THE DEVELOPMENT OF AN IN VITRO MODEL TO EXAMINE AND MODULATE HEPATIC ISCHEMIA AND REPERFUSION RESPONSES
MetadataShow full item record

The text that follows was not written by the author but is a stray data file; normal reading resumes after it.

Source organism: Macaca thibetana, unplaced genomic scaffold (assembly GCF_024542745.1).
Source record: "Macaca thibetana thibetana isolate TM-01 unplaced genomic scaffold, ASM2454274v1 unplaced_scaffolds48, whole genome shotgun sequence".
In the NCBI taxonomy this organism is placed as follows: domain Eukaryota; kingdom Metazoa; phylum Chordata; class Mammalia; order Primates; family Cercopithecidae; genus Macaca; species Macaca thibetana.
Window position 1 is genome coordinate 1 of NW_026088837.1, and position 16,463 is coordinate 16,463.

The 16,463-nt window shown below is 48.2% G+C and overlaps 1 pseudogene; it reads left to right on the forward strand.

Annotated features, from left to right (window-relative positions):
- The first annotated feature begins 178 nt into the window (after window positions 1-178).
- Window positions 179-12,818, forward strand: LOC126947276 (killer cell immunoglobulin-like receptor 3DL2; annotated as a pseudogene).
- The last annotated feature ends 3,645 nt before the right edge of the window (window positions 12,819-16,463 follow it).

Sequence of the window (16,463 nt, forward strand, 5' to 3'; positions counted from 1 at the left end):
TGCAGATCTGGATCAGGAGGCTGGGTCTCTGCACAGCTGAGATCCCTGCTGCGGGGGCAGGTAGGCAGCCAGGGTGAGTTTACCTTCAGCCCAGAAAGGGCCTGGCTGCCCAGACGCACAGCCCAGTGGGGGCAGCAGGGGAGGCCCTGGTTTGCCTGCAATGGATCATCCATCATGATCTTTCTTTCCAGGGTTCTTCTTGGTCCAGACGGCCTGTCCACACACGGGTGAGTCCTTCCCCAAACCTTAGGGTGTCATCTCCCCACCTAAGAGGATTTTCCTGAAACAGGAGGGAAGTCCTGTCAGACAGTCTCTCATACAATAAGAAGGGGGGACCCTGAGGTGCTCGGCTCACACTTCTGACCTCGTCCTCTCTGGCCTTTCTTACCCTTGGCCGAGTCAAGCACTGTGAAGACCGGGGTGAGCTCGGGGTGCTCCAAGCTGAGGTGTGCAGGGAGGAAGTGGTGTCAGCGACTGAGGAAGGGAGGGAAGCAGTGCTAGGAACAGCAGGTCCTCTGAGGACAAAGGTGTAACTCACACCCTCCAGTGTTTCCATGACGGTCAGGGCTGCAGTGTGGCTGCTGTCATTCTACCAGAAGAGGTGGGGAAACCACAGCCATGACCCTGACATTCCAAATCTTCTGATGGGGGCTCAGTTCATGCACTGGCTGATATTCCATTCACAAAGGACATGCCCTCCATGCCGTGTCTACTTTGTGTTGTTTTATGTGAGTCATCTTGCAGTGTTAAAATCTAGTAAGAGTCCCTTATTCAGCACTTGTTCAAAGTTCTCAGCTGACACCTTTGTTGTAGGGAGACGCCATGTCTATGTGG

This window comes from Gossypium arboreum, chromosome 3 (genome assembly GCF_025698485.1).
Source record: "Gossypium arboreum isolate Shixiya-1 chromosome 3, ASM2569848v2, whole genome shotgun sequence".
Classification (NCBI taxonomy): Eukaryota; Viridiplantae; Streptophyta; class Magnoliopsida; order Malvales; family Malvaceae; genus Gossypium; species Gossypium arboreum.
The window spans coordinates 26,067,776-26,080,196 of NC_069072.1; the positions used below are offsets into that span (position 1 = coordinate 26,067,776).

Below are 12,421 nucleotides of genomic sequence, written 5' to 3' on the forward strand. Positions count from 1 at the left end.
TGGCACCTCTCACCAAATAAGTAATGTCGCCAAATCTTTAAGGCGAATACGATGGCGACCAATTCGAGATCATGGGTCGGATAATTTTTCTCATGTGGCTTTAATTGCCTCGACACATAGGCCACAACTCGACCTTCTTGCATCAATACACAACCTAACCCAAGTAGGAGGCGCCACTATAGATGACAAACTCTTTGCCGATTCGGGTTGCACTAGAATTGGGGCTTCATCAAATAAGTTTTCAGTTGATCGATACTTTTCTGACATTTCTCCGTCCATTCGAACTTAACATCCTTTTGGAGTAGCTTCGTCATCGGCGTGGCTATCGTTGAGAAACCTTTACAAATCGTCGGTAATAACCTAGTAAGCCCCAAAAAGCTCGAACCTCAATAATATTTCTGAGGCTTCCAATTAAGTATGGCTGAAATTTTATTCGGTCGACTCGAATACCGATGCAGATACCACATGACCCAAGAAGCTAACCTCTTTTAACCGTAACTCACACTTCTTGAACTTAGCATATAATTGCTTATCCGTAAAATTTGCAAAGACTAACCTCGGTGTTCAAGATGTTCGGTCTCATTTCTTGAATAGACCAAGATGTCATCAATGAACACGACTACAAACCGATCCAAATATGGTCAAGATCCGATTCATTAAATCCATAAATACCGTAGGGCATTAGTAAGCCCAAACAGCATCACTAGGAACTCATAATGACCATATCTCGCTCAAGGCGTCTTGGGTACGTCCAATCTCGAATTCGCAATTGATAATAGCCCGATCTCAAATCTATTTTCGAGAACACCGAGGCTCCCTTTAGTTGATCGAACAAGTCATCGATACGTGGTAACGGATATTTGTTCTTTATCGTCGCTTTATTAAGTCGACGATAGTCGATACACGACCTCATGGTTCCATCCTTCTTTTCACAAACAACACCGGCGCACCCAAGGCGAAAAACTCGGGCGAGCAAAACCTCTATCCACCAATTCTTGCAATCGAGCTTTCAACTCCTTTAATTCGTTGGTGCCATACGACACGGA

Transplantation is the optimal form of therapy for patients with end-stage liver disease; however, the use of organs with hepatic steatosis is often associated with increased risks for poor function and graft loss. In addition, ischemia reperfusion (IR) injury leads to cellular damage that can culminate in functional impairment and loss of graft. Furthermore, IR injury is aggravated by pre-existing steatosis and may involve additional mechanisms and mediators of cellular damage. Current models to study IR in vitro are not well defined and may overlook periods of injury that are involved in transplantation. In this thesis, I present an in vitro model for IR injury that includes multiple phases of injury and leads to the upregulation of heme oxygenase-1 (HO-1), and possibly enhances the expression of matrix metalloproteinase-9 (MMP-9). As graft HO-1 expression correlates positively with reduced injury, but MMP-9 expression is associated with increased injury, I therefore examined the utility of in vitro gene therapies to affect the expression of these proteins. We conclude that the in vitro model of ischemia and reperfusion is a promising tool to study the cellular response to IR and may provide a platform for the development of future therapies which could have clinical applications.